5. Regeneration by Pat Barker
“But it’s not very likely, is it, that any movement towards greater tolerance would persist in wartime? After all, in war, you’ve got this enormous emphasis on love between men – comradeship – and everybody approves. But at the same time there’s always this little niggle of anxiety. Is it right kind of love? Well, one of the ways you make sure it’s the right kind is to make it crystal clear what the penalties for the other kind are.”
The World Wars hold little interest for me, so I rarely pick up books set during this period, yet a select few have been so well-written and affecting that they are among my all-time favourites: Doerr’s All The Light We Cannot See, Wein’s Code Name Verity, and now Pat Barker’s Regeneration. Confronting the psychological effects of World War I, the first book in Pat Barker’s Regeneration Trilogy is a slender but powerful read. Told through clear, sparse prose, the novel focuses on treatment methods during the war, but its primary focus is Siegfried Sassoon, a decorated English officer (and lauded poet) who, in 1917, was sent for treatment in a war hospital by pioneering psychologist W. H. R. Rivers after sending a letter to the Times declaring his disillusionment with the war. Barker begins her novel with this declaration, a scathing condemnation of those involved that begins, “I am making this statement as an act of willful defiance of military authority because I believe that the war is being deliberately prolonged by those who have the power to end it.” As both Sassoon and Rivers are historical figures, what happens to each of them is already known, it’s the psychological drama behind the action that concerns Barker and that makes Regeneration such a compelling read. Barker deftly weaves in themes of class, politics, masculinity, and homosexuality, as she explores the psyches of both the soldiers and of their psychologist. The conversations between Sassoon and Rivers are particularly riveting. I can’t wait to find time to read the rest of this series in the new year because Regeneration was a knockout and a new all-time favourite of mine that I would recommend to just about everyone, though be warned there are some graphic depictions of the symptoms of shellshock as well as treatments for psychiatric disorders.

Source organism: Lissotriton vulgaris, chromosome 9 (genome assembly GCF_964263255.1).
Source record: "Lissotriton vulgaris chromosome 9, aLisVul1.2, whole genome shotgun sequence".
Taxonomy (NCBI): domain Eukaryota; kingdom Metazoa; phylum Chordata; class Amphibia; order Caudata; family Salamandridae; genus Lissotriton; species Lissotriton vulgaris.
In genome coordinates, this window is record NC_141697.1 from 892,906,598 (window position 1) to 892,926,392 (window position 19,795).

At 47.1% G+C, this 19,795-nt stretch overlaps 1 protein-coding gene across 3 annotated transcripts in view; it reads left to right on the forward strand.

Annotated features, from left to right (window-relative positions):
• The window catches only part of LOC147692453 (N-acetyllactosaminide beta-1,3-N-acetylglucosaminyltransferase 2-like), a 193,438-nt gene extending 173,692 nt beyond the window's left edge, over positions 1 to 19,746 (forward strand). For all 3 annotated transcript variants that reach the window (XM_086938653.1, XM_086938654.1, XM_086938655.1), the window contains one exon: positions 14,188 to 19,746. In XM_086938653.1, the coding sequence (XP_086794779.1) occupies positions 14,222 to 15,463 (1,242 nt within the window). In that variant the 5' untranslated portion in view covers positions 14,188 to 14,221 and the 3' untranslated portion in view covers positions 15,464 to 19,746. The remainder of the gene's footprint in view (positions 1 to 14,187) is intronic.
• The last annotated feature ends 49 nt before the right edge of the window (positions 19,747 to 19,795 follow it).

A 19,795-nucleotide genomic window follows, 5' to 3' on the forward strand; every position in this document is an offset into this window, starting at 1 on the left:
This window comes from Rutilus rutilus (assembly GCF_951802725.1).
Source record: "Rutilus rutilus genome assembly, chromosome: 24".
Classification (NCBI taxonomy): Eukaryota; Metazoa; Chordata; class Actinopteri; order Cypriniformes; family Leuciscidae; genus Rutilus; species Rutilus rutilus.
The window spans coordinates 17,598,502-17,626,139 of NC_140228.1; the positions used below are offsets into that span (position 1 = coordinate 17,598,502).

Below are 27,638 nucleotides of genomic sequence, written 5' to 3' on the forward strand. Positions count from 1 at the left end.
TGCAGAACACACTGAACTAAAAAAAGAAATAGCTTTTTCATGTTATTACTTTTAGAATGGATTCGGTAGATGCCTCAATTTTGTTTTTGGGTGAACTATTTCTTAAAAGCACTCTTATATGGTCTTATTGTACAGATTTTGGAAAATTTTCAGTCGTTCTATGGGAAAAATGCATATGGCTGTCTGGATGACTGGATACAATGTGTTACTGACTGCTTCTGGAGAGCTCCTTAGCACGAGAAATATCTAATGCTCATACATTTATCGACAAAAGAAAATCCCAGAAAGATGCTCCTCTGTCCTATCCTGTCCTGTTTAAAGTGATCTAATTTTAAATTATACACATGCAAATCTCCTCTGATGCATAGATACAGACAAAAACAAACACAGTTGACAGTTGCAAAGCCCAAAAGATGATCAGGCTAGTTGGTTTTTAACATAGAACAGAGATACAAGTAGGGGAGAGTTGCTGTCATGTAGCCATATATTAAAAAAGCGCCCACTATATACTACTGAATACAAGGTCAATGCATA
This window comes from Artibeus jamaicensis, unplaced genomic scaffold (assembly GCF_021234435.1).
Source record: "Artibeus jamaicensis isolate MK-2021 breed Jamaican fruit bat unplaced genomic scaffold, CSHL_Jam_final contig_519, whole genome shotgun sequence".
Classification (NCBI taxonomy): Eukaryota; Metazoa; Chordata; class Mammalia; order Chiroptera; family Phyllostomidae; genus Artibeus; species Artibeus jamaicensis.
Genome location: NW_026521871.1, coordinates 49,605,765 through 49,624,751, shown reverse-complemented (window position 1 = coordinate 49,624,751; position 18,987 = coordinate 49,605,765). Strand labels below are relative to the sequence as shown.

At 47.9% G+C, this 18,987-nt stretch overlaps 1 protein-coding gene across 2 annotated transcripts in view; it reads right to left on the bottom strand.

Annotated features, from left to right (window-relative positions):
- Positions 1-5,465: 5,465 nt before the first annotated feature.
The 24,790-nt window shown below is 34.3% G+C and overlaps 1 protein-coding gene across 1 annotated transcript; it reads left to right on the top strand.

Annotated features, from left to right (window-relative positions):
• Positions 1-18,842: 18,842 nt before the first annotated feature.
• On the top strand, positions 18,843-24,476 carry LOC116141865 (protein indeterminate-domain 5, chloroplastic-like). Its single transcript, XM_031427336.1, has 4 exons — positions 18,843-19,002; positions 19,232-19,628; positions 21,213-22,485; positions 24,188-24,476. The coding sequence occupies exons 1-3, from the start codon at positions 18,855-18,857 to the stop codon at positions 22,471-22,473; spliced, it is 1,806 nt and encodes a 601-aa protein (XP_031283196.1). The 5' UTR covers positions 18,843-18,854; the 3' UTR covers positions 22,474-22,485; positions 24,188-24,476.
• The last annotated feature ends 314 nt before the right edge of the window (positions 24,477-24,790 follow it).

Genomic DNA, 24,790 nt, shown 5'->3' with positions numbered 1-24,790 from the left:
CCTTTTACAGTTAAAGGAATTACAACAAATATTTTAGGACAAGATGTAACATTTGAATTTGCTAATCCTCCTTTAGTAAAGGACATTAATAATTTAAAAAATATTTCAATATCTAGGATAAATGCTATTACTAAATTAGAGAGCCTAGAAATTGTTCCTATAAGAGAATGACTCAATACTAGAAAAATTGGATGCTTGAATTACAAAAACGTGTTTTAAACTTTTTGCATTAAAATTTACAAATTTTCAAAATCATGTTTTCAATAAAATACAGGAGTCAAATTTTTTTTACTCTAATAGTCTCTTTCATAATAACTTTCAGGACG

4. The Murderbot Diaries by Martha Wells
“I could have become a mass murderer after I hacked my governor module, but then I realized I could access the combined feed of entertainment channels carried on the company satellites. It had been well over 35,000 hours or so since then, with still not much murdering, but probably, I don’t know, a little under 35,00 hours of movies, serials, books, plays, and music consumed. As a heartless killing machine, I was a terrible failure.”